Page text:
Securing a Strong Retirement Act (SSRA) – Secure Act 2.0

On March 29, 2022 the House of Representatives passed H.R. 2954 which is commonly referred to as the SECURE Act 2.0. Currently, this bill is being debated in the Senate and it is unclear which sections of the bill will make it to the final version. Below are the key aspects in the current draft of the bill:

Required Minimum Distributions (RMD):

The RMD age would be increased to age 73 from 72 beginning in the year 2023 followed be a second increase to age 74 in the year 2030 and a final increase to age 75 in year 2033. The penalty for failure to take timely RMD’s would be reduced from 50% to 25% of the required distribution amount.

401(k) and Other Qualified Retirement Plan Catch-Up Contributions:

Beginning in 2024 the maximum allowable contribution amounts will be indexed for inflation. Currently employees over the age of 50 may make a qualified retirement plan catch-up contribution of up to $6,500 annually to a qualified retirement account.  The proposed change would increase the catch-up contribution maximum to $10,000 for taxpayers between 62-64 years of age.  In addition, beginning in 2022, all catch-up contributions to qualified plans would be subject to Roth tax treatment, meaning contributions will be made with after-tax dollars. Please note that this is not enacted law as of the date of this newsletter publication.

401(K) & 403(b) Plans:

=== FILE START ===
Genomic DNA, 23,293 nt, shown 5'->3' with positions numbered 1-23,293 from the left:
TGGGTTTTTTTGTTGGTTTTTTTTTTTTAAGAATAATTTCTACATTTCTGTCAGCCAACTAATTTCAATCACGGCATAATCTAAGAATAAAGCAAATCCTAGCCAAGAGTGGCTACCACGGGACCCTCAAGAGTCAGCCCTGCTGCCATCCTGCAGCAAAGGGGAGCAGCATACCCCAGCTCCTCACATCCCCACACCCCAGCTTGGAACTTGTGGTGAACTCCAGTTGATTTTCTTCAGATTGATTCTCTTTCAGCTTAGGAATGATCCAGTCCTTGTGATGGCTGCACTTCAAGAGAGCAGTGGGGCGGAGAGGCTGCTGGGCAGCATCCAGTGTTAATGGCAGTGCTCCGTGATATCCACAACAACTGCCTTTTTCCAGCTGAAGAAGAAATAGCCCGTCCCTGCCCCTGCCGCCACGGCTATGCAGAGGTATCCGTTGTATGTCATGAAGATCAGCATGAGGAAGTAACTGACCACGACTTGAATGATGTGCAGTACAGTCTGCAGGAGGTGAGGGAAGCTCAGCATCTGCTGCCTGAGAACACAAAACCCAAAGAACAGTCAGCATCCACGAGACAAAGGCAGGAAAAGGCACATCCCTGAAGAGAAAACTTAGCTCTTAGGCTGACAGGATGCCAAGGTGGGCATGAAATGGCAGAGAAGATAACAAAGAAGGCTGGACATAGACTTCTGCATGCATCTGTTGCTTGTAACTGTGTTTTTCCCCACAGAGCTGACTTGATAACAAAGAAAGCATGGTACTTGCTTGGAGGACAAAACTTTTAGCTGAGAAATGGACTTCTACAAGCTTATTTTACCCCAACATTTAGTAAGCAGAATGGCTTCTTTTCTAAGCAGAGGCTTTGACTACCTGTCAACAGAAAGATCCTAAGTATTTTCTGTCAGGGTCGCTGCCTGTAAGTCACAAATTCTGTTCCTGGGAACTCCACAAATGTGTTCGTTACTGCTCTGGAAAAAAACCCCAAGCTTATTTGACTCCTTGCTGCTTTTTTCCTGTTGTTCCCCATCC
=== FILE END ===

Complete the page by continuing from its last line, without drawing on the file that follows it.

Employers starting new plans will be required to enroll employees in the plan with a minimum employee contribution rate of 3% for plans beginning after 2023. Exceptions to this rule would exist for businesses in operation less than 3 years, have less than 11 employees, or have government or church plans.  These plans would allow employers to make matching contributions as Roth contributions.  Additionally, under the proposed rule, employees can earn employer matching contributions to their company’s retirement plan by making eligible student loan payments in lieu of contributing to the company’s retirement plan.

Individual Retirement Accounts (IRAs):

SEP and SIMPLE IRAs would be authorized to accept both traditional and Roth contributions.

Overall, the Secure Act 2.0 expands on existing retirement options for both employers and employees by allowing more flexible contribution options, providing greater incentives to contribute to retirement, and by reducing restrictions and eligibility requirements as they relate to retirement contributions and distributions.

At DKC, we are monitoring the progress of this legislation and will advise you of the final resolution when it is available.

Recent Posts